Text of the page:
Rosemary Sokas, James P. Keogh Award Winner for 2005
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Dr. Sokas has made exceptional contributions in occupational safety and health through her work at the University of Pennsylvania, the Philadelphia VA Medical Center, the George Washington University, OSHA, NIOSH, and the University of Illinois. Dr. Sokas is being recognized for her passion and commitment to improving the health of workers, particularly among underserved populations, as well as her dedication to furthering the training of medical professionals in occupational medicine.
Dr. Sokas holds a B.A. in Medical Science from Boston University College of Liberal Arts, an M.D. from Boston University School of Medicine, a Master's of Occupational Health from Harvard School of Public Health, and a Master of Science degree in Occupational Physiology from Harvard School of Public Health. Dr. Sokas currently is the Director of the Division of Environmental and Occupational Health Sciences at the University of Illinois at Chicago School of Public Health, where she also teaches and conducts research. Before joining the University of Illinois, she was Lead Medical Officer and then Associate Director for Science in NIOSH, Director of the Office of Occupational Medicine in OSHA, Professor of Medicine and Health Care Sciences at the George Washington University, and Assistant Professor of Medicine at the University of Pennsylvania School of Medicine and the Philadelphia VA Medical Center.
While at the University of Pennsylvania, Rosie demonstrated an excellent capacity to bridge the important gap between general medical practice and occupational medicine. After joining the developing program in occupational medicine at George Washington University, she established herself as an excellent teacher and researcher and had the opportunity to influence many young graduate students and doctors. At OSHA, she developed the first formal goals, objectives, and occupational plan for the Office of Occupational Medicine, and directed the integration of occupational medicine support services into major field compliance activities. At NIOSH, Rosie's commitment to public health was demonstrated in the crucial role she played for the nation's workers in the aftermath of 9/11 and the anthrax attacks. NIOSH now is recognized for its capability to offer essential contributions during terrorist events, a standing and credibility that is a direct result of her work. Dr. Sokas was and remains a truly effective advocate for NIOSH and for worker safety and health. She also has made a profound impact on the education and training of occupational physicians; her work on medical education is something she shared with Jim Keogh. She tirelessly has worked to train or improve training in occupational medicine. For example, during her career she has worked to define the competencies for residency training for the American College of Occupational and Environmental Medicine, something that impacts nearly all occupational residents trained today. Now at the University of Illinois, she continues to impart her skills and passion to generations of occupational physicians.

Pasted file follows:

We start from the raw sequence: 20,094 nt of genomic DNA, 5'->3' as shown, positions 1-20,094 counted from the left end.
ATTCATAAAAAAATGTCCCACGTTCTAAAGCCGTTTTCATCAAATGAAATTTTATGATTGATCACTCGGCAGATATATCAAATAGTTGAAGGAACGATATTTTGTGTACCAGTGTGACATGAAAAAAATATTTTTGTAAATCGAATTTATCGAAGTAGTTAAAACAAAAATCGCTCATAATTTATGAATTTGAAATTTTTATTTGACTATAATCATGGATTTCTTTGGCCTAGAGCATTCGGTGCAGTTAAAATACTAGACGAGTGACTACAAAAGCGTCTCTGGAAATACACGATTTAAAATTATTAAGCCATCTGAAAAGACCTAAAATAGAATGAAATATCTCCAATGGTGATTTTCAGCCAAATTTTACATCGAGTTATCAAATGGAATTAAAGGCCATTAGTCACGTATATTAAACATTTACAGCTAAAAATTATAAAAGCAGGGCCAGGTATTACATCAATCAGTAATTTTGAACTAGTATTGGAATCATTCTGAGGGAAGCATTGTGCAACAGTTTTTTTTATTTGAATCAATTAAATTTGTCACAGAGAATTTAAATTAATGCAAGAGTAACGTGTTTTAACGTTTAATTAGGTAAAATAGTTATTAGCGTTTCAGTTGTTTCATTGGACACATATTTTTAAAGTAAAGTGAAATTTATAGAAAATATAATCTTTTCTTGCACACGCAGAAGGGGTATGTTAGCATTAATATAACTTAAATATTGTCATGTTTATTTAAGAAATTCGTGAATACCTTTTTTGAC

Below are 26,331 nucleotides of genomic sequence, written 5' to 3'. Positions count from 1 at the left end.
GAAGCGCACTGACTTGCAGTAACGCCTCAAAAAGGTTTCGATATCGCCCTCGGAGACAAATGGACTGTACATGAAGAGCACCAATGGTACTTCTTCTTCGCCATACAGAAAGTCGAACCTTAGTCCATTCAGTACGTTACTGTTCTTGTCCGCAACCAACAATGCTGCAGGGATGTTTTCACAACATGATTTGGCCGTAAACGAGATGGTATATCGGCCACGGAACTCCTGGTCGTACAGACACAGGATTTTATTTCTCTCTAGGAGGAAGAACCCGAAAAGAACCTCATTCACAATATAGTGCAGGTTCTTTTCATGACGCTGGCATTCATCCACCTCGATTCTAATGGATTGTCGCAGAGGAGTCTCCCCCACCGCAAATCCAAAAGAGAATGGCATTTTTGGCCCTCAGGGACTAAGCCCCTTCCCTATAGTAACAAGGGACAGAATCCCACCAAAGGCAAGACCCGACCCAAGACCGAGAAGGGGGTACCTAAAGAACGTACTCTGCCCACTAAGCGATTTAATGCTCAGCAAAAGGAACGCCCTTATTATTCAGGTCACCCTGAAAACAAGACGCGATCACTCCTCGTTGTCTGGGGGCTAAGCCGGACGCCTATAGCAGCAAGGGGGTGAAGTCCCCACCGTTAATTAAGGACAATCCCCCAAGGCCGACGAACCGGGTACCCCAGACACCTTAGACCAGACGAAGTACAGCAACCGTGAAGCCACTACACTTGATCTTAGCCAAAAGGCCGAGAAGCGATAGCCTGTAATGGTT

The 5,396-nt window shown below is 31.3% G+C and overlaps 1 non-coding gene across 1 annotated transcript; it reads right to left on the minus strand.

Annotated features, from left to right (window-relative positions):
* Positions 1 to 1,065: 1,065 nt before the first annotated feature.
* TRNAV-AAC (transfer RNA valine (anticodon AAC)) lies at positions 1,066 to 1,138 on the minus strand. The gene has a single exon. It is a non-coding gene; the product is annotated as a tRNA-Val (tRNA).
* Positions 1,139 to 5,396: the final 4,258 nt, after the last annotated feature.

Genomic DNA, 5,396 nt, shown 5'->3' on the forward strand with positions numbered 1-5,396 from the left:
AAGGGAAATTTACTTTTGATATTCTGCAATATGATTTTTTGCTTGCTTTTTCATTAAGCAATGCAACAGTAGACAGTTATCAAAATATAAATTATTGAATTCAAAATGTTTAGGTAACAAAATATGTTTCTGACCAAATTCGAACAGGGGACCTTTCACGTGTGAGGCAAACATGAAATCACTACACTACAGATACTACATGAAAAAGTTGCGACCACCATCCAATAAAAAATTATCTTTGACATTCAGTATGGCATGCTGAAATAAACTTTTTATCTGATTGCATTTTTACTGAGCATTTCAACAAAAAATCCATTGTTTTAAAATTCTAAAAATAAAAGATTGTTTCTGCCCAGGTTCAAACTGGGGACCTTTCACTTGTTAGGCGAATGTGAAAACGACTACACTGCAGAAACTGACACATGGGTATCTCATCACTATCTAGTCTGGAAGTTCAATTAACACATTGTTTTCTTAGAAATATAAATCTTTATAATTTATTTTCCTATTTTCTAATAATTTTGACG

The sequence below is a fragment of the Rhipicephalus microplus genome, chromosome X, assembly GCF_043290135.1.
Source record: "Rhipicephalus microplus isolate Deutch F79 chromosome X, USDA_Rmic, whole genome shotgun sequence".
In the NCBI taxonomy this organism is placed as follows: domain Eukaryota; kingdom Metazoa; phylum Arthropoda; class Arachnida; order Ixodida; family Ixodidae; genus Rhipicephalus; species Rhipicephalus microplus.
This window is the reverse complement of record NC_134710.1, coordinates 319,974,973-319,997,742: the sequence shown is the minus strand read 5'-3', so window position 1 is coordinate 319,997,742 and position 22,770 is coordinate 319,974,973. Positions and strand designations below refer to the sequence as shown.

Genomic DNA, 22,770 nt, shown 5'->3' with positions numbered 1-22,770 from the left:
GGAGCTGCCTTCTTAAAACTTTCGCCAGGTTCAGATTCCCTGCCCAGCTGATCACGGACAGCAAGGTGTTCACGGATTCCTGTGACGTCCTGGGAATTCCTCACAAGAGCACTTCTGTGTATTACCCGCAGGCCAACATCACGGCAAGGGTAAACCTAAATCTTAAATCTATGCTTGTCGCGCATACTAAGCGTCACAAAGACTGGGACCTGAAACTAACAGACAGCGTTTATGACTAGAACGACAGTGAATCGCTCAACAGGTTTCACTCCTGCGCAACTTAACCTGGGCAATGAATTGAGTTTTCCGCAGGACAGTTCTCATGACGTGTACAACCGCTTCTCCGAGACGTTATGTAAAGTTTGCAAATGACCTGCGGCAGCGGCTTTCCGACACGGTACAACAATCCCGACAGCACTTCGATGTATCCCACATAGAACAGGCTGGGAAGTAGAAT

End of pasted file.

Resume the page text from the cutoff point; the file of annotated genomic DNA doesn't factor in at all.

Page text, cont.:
We are delighted to honor her with this award in memory of Jim Keogh. While she was a Professor at the Department of Medicine at the University of Pennsylvania, Rosie worked with Jim on the relationship between hypertension and lead burden. In 1998, she published with Jim on a shortened form of provocative chelation, a diagnostic test used to demonstrate remote past lead exposure.
The James P. Keogh Award for Outstanding Service in Occupational Safety and Health award recognizes one current or former NIOSH employee each year for exceptional service to the field. The award is offered in honor of Dr. James P. Keogh, a tireless advocate for worker safety and health who died in June 1999, at the age of 49. The Keogh Award committee, chaired by Frank Hearl, NIOSH Chief of Staff, solicited nominations from NIOSH employees and judged the nominees on the basis of contributions above and beyond the call of duty. The committee placed special emphasis on contributions made by public health workers willing to fight long odds to achieve safer and healthier workplaces.
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